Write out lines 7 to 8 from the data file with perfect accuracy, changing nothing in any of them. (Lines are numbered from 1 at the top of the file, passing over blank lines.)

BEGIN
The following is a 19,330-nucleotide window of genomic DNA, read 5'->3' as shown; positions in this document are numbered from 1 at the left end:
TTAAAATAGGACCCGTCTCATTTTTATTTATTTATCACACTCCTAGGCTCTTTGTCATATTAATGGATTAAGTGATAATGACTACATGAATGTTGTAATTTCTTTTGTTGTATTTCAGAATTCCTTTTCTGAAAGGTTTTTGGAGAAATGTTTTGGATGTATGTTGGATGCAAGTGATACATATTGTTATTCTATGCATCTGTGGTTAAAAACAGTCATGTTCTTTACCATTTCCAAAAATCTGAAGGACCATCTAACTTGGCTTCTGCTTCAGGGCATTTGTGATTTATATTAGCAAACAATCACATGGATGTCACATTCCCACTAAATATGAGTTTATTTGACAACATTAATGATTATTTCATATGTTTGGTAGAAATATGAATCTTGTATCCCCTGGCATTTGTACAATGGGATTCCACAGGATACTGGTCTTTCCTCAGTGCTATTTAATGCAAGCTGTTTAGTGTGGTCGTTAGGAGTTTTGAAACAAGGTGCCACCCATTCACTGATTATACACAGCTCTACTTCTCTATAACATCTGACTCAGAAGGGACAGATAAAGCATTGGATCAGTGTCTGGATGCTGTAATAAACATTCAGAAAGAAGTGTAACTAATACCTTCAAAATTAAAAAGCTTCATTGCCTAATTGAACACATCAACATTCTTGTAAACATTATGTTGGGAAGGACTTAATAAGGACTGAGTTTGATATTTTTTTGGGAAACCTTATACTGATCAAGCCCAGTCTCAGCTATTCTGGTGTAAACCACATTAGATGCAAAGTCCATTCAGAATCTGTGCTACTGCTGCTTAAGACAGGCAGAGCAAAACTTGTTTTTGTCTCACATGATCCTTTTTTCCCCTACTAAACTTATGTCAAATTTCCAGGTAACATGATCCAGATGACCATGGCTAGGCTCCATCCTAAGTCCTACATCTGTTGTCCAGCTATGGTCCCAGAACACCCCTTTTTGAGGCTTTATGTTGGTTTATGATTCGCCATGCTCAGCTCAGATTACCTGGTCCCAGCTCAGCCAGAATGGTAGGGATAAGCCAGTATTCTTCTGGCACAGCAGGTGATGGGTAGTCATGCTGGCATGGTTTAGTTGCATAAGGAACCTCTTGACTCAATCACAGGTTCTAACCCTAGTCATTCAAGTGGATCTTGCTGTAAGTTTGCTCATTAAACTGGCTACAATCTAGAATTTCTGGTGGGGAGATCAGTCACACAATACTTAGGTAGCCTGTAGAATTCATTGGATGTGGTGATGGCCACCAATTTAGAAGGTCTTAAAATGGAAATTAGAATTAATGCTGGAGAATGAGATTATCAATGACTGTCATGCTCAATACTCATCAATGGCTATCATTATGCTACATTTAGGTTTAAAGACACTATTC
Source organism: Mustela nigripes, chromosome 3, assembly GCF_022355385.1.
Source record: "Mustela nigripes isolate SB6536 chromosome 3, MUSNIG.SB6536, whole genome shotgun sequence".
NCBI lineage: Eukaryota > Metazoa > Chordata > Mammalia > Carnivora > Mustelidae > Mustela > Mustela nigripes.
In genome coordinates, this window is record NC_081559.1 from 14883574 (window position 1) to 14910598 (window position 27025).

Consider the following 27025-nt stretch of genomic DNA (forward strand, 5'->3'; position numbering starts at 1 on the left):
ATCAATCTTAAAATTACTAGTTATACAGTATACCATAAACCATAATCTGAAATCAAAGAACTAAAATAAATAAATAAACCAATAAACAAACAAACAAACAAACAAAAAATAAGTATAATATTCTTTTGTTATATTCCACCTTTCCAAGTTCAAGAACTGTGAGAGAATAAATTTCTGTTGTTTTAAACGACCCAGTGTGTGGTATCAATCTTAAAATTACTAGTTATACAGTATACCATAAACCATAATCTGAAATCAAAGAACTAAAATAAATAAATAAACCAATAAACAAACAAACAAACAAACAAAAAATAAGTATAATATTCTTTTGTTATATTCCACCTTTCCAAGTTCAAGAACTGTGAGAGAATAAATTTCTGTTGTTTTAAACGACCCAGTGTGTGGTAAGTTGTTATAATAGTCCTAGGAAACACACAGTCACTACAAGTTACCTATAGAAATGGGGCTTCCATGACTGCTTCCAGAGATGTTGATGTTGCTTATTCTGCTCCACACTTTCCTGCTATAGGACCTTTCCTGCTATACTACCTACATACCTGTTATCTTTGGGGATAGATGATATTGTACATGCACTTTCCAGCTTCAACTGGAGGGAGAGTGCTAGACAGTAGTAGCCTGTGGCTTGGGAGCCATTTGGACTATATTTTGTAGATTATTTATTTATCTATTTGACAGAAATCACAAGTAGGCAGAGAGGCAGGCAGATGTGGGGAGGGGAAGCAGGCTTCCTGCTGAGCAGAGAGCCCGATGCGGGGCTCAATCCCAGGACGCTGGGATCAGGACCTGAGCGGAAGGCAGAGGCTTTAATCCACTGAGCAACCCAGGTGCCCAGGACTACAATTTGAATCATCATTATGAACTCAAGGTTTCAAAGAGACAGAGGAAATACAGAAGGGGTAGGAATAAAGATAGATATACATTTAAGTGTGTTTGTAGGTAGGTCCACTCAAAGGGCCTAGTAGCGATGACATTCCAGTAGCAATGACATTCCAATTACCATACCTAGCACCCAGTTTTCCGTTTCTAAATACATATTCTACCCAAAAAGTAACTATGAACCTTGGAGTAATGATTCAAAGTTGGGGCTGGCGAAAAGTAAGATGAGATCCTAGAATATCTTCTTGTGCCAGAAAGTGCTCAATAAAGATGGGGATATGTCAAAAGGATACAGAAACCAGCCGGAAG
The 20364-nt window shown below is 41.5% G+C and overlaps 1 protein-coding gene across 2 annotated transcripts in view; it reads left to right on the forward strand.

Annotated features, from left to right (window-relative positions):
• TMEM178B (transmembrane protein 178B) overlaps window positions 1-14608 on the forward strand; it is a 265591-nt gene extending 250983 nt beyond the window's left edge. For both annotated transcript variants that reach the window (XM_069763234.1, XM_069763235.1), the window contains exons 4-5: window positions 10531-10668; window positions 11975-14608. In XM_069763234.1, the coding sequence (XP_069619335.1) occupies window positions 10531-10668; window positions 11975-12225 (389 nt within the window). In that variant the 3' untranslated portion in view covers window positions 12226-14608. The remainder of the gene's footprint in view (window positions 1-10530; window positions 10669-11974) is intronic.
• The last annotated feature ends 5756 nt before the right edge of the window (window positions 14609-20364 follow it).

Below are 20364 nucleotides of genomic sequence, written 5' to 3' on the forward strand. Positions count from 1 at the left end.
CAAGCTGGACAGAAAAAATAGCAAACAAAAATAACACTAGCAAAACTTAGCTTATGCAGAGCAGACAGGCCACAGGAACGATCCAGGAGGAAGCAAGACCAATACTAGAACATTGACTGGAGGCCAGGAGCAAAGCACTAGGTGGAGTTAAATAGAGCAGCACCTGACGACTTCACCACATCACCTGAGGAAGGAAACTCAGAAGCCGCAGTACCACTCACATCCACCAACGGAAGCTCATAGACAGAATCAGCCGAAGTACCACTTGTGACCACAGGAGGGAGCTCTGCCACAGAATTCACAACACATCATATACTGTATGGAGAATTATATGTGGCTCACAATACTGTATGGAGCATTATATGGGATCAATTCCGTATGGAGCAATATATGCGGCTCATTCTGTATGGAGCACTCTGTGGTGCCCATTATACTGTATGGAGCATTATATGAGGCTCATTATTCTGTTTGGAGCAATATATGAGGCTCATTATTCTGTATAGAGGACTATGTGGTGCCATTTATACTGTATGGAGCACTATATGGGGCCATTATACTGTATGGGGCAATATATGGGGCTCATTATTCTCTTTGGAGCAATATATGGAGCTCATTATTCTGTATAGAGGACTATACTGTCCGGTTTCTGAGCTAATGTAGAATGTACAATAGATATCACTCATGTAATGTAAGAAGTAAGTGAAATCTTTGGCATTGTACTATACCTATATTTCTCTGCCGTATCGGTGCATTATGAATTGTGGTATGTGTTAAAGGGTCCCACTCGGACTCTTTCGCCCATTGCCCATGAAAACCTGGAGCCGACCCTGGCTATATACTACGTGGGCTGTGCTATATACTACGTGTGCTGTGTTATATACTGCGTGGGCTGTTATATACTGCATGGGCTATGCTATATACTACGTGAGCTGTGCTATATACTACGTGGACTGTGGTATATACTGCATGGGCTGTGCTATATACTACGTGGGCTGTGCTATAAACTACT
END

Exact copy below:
Consider the following 27025-nt stretch of genomic DNA (forward strand, 5'->3'; position numbering starts at 1 on the left):
ATCAATCTTAAAATTACTAGTTATACAGTATACCATAAACCATAATCTGAAATCAAAGAACTAAAATAAATAAATAAACCAATAAACAAACAAACAAACAAACAAAAAATAAGTATAATATTCTTTTGTTATATTCCACCTTTCCAAGTTCAAGAACTGTGAGAGAATAAATTTCTGTTGTTTTAAACGACCCAGTGTGTGGTATCAATCTTAAAATTACTAGTTATACAGTATACCATAAACCATAATCTGAAATCAAAGAACTAAAATAAATAAATAAACCAATAAACAAACAAACAAACAAACAAAAAATAAGTATAATATTCTTTTGTTATATTCCACCTTTCCAAGTTCAAGAACTGTGAGAGAATAAATTTCTGTTGTTTTAAACGACCCAGTGTGTGGTAAGTTGTTATAATAGTCCTAGGAAACACACAGTCACTACAAGTTACCTATAGAAATGGGGCTTCCATGACTGCTTCCAGAGATGTTGATGTTGCTTATTCTGCTCCACACTTTCCTGCTATAGGACCTTTCCTGCTATACTACCTACATACCTGTTATCTTTGGGGATAGATGATATTGTACATGCACTTTCCAGCTTCAACTGGAGGGAGAGTGCTAGACAGTAGTAGCCTGTGGCTTGGGAGCCATTTGGACTATATTTTGTAGATTATTTATTTATCTATTTGACAGAAATCACAAGTAGGCAGAGAGGCAGGCAGATGTGGGGAGGGGAAGCAGGCTTCCTGCTGAGCAGAGAGCCCGATGCGGGGCTCAATCCCAGGACGCTGGGATCAGGACCTGAGCGGAAGGCAGAGGCTTTAATCCACTGAGCAACCCAGGTGCCCAGGACTACAATTTGAATCATCATTATGAACTCAAGGTTTCAAAGAGACAGAGGAAATACAGAAGGGGTAGGAATAAAGATAGATATACATTTAAGTGTGTTTGTAGGTAGGTCCACTCAAAGGGCCTAGTAGCGATGACATTCCAGTAGCAATGACATTCCAATTACCATACCTAGCACCCAGTTTTCCGTTTCTAAATACATATTCTACCCAAAAAGTAACTATGAACCTTGGAGTAATGATTCAAAGTTGGGGCTGGCGAAAAGTAAGATGAGATCCTAGAATATCTTCTTGTGCCAGAAAGTGCTCAATAAAGATGGGGATATGTCAAAAGGATACAGAAACCAGCCGGAAG